Old Glory also has some minis... they actually look pretty nice and dynamic!

Michael Stockin at TWW pointed me towards these beauties by Moonraker.

Steve Barber has a KILLER arena and decent gladiators in 25mm (none that I plan on getting).

Brigade Games has some historical poses. I especially like their Thraex and Hoplomachus.

Black Hat, maker of Morituri Te Salutant, have their line up here. I am not impressed but something usable may come from this line.

So, now that I've got all that out of the way, I'll post my winners for the different Gladiator types here, and this shall begin my shopping list. Alphabetical list, with desriptions from the wiki:

Dimachaerus - The dimachaerus (Greek διμάχαιρος, "bearing two knives") used a sword in each hand. [I'd like a minimum of 2]
The unpainted Dimachaerus in the top right is nice. This is Crusaders ANG006

Hoplomachus - The Hoplomachus (Greek "armed fighter") wore quilted, trouser-like leg wrappings, loincloth, a belt, a pair of long shin-guards or greaves, an arm guard (manica) on the sword-arm, and a brimmed helmet that could be adorned with a plume of feathers on top and a single feather on each side. He was equipped with a gladius and a very small, round shield. He also carried a spear, which the gladiator would have to cast before closing for hand-to-hand combat. [I'd like a minimum of 2]
Crusader's ANG004 - the painted models look fantastic here, so I have to assume the non-painted models will paint up just as nicely.
This is the Brigade Games hoplomachus - I'm making a wild assumption that the purchased item comes with a spear!
Gauls - see Thraex, who "were introduced as replacements for the Gauls after Gaul made peace with Rome."

Gladiatrix - A female gladiator of any type. Also had to fight lions and bears by themselves. [I'll get one or two, most likely just for looks!]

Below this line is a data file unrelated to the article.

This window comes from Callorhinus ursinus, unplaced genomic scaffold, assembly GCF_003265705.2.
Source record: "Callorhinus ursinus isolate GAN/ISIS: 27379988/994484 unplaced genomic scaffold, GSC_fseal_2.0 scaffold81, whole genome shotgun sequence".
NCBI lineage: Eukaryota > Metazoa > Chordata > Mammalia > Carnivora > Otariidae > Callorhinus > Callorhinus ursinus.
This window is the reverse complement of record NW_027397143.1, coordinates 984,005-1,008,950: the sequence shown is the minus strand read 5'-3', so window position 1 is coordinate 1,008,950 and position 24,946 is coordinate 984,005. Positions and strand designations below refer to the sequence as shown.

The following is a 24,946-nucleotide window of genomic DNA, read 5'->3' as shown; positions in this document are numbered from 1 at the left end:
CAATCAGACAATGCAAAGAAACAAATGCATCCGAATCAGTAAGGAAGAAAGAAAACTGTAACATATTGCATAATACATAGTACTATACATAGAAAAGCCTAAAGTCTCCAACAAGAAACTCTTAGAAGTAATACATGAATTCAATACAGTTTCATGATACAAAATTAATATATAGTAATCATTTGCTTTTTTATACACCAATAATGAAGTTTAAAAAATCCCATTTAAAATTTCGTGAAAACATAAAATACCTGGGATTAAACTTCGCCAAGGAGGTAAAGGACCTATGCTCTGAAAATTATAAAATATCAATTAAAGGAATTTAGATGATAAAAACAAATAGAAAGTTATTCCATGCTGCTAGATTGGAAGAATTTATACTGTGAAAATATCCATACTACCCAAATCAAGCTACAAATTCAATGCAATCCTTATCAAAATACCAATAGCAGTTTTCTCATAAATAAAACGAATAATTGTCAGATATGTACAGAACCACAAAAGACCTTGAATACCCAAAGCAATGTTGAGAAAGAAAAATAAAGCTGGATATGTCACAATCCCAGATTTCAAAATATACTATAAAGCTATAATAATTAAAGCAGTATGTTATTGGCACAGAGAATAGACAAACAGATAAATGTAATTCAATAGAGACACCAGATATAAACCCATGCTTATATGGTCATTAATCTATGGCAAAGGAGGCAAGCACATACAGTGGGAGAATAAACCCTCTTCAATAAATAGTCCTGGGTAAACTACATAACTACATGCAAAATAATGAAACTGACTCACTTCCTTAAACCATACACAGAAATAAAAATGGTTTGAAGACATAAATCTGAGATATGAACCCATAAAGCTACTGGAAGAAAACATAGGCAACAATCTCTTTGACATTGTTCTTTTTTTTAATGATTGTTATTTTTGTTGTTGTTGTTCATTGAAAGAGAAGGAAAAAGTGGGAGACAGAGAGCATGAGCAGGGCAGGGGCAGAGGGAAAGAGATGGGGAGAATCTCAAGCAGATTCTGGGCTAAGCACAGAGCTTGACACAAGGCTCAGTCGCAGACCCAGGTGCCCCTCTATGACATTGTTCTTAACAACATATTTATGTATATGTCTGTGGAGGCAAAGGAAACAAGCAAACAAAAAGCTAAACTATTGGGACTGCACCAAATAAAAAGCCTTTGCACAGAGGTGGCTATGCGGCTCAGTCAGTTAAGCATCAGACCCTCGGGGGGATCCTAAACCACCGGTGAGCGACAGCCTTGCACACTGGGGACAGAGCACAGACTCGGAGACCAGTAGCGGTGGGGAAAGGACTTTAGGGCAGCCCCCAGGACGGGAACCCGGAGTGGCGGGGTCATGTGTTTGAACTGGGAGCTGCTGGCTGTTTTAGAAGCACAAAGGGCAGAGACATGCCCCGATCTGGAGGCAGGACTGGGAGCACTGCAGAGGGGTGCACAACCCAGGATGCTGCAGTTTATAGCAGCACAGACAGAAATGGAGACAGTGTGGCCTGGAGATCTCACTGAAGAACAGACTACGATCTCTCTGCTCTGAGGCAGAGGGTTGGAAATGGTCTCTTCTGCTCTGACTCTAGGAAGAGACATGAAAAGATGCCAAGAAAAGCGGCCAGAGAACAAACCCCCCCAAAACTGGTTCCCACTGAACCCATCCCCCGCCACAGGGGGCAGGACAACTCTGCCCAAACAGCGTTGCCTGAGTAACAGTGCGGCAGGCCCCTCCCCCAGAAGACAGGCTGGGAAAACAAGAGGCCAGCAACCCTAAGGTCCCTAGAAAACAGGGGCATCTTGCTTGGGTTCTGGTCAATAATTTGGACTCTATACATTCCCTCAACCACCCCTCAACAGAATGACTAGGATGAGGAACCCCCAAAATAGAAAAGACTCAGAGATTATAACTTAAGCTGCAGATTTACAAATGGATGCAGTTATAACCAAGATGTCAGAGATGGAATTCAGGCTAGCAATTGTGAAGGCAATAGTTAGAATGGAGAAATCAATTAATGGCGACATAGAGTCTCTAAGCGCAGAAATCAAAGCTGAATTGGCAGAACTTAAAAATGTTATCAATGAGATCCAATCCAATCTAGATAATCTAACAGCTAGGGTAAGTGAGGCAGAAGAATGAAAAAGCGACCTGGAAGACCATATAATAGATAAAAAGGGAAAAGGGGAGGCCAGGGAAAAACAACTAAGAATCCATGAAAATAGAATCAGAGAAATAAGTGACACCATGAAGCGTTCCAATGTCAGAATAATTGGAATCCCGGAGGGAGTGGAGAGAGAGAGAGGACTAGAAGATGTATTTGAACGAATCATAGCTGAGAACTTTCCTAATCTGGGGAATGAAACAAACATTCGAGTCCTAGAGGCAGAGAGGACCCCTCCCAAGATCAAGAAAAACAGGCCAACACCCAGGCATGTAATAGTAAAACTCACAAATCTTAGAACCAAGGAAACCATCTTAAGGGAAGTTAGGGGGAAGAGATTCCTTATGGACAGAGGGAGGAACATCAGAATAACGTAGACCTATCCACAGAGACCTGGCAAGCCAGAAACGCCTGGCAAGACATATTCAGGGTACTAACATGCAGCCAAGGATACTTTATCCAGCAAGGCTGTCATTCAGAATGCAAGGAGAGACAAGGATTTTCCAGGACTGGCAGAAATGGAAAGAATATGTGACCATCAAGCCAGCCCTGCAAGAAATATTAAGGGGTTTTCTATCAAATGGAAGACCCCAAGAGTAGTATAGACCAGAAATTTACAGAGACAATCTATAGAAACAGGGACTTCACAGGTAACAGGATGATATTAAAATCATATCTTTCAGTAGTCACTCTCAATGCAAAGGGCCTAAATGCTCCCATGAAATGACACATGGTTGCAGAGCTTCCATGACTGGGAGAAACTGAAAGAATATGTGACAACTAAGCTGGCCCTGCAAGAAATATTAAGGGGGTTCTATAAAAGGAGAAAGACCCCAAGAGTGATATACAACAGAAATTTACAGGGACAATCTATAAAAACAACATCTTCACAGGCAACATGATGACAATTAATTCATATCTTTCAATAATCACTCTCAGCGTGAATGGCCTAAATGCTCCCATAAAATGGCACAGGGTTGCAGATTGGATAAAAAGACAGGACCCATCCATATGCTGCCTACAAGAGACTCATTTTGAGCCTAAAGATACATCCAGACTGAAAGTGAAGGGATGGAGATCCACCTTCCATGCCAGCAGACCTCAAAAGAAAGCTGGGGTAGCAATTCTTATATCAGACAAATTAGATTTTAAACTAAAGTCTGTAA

Laquearius - The laquearius was a kind of retiarius who tried to catch his adversaries with a lasso (laqueus) instead of a net. He was equipped also with a dagger for use once he snared his opponent. [1, for originality's sake]
See the Foundry entry under Retiarius.

Murmillo - The murmillo (plural murmillones) or myrmillo wore a helmet with a stylised fish on the crest (the mormylos or sea fish), as well as an arm guard (manica), a loincloth and belt, a gaiter on his right leg, thick wrappings covering the tops of his feet, and a very short greave with an indentation for the padding at the top of the feet. They are heavily armoured gladiators: the murmillo carried a gladius (64–81 cm long) and a tall, oblong shield in the legionary style. [I'd like a minimum of 3]
These are nice sculpts from Crusader, "ANG001"

Provacator - In the late Republican and early Imperial era, the armament of a provocator ("challenger") mirrored legionary armature. In the later Imperial period, their armament ceased to reflect its military origins, and changes in armament followed changes in arena fashion only. Provocatores have been shown wearing a loincloth, a belt, a long greave on the left leg, a manica on the lower right arm, and a visored helmet without brim or crest, but with a feather on each side. They were the only gladiators protected by a breastplate (cardiophylax) which is usually rectangular, later often crescent-shaped. They fought with a tall, rectangular shield and the gladius. [minimum of 1]